For over seven decades, I have lived with ovaries, a uterus, and mammary glands, all of which classify me as a female mammal.
My conundrum: I am a member of the only species of such animals that has been equally feared and favored, reviled, and revered, worshiped, and whipped, beatiﬁed, and burned (at the stake), legislated against (as property, over pregnancy and contraception issues) and lobbied for (voting rights, equitable pay, equal access), suppressed and supported, venerated (the joys of motherhood) and vulnerable (victims of sexual violence), just because I was born with these physical attributes.
Statistically, I represent over one half of the earth’s population of people: a female at birth.
Yet, as a female, my plight, even in the so-called western world, which is full of certain levels of sophistication, scientiﬁc advancements, and well thought out laws, is still threatened by so much current backward thinking.
Much of the maligned thinking is embedded in the culture of the “West”rooted in misapplications of Abrahamic traditions which is undergoing its own revolution of sorts. The most recent split in the Southern Baptist Convention over having women pastors is a case in point.
Living in a male dominated patriarchy, driven by a thousand forms of fear, mixed with myth and sheer ignorance, is laced with loathing of all things female. It has brought us to this place of outrage at the continuing movement to control reproduction.
The latest? Opill: the new FDA approved over-the-counter contraception pill.
At issue? Number one, there is no age limit for obtaining the medication. Secondly, it is still unknown whether insurance will cover some, or all the costs.
Number three: interference with the free market response to this new drug which is potentially a big proﬁt-making commodity for retail stores, e.g., Walmart, Walgreens, et al.
So, before the pill hits the shelves, the forces against it are shaping up, and many of those opposed are other women!
Shades of Anita Bryant and Phyllis Schlafly!
Enter Mom’s for Liberty, a group which pushes a narrowly focused agenda, often described as rightist, and many more of their ilk who are selling the narrative that real women, i.e., “cisgender” women should have a “place” in society. They are disrupters of another kind, unlike Eve, the original disruptor, who has been forever blamed.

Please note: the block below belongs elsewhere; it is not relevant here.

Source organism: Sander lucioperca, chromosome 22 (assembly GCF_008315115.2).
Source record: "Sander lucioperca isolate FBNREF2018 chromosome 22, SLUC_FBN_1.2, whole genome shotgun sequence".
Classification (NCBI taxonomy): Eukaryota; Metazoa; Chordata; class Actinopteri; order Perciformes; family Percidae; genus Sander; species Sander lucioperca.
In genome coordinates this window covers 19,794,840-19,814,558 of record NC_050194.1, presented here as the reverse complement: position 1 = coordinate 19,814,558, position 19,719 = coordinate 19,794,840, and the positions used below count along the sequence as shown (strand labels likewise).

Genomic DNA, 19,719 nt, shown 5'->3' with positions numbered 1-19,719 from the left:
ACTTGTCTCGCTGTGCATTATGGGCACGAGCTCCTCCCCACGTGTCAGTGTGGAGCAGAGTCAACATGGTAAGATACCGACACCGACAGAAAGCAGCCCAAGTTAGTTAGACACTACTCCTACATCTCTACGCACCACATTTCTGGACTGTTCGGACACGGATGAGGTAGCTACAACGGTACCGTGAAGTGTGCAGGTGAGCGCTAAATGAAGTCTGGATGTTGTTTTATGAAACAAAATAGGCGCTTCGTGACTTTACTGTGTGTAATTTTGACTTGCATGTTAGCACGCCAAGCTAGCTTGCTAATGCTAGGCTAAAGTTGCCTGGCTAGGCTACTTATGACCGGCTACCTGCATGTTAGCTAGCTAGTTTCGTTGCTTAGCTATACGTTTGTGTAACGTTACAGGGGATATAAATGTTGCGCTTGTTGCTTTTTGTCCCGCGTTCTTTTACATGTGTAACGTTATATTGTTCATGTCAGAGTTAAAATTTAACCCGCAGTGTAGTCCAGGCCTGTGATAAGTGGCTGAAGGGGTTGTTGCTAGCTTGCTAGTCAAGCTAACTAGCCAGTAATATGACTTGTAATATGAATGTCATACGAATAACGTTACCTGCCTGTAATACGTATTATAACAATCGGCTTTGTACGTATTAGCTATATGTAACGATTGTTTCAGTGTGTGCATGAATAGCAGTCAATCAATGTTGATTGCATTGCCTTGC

They support a platform of narrowing the book selections, anti-LGBTQ+, and eliminating racial subject matters in schools. What’s next?
Many of these women are parents who adhere to the belief that as “mothers’ they know better than anyone else about the health and well-being of the majority! They have taken a page from a ﬁctitious book which promotes the notion that mothers are venerable simply by virtue of having given birth!
This group has artiﬁcially elevated the status of a working womb.
I am speaking from experience: I gave birth to two healthy, intelligent human males who are contributing members of society; they have children of their own. Yet, those biological incidents do not give me any leverage over anyone’s rights to choose how to manage their own health care.
I say to all women who refuse to accept artiﬁcial and arbitrarily assigned roles in our society, who constantly challenge the status quo and who assert their inalienable right to exist, stay focused on what matters most.
Black women at large, have been on the front lines of any struggle for our freedoms, and along with many Black men, have been attacked for bringing matters of life and death to the attention of so-called authorities.
The battle for life-afﬁrming medical treatment for Black women is paramount.
Disparities in medical diagnosis and various forms of maltreatment is the subject of several recent news stories, but it is not news. From the time of enslavement, the bodies of Black women have been experimented on (early forays into gynecological practices), subjected to forms of torture (procedures done with little or no anesthetics), exploited (see the DNA of Henrietta Lacks), and now from sheer neglect (incidents of infant and maternal deaths during childbirth are increasing). Where does it end?
Black women must take control over their bodies. We cannot give ourselves over to the care of biased medical workers and the inattention of society.
Our sororities and other organized social/civic/community associations must form brigades against the injustices still suffered by too many of us.
Can we form such a movement? What is the message? Will the “brothers” support us?
It is a matter of life and death of our bodies and souls.
Our nation depends on having strong, healthy, and autonomous Black citizens, men and women.
And we need to identify and cultivate political advocates to put in ofﬁce. And we must vote, vote, vote!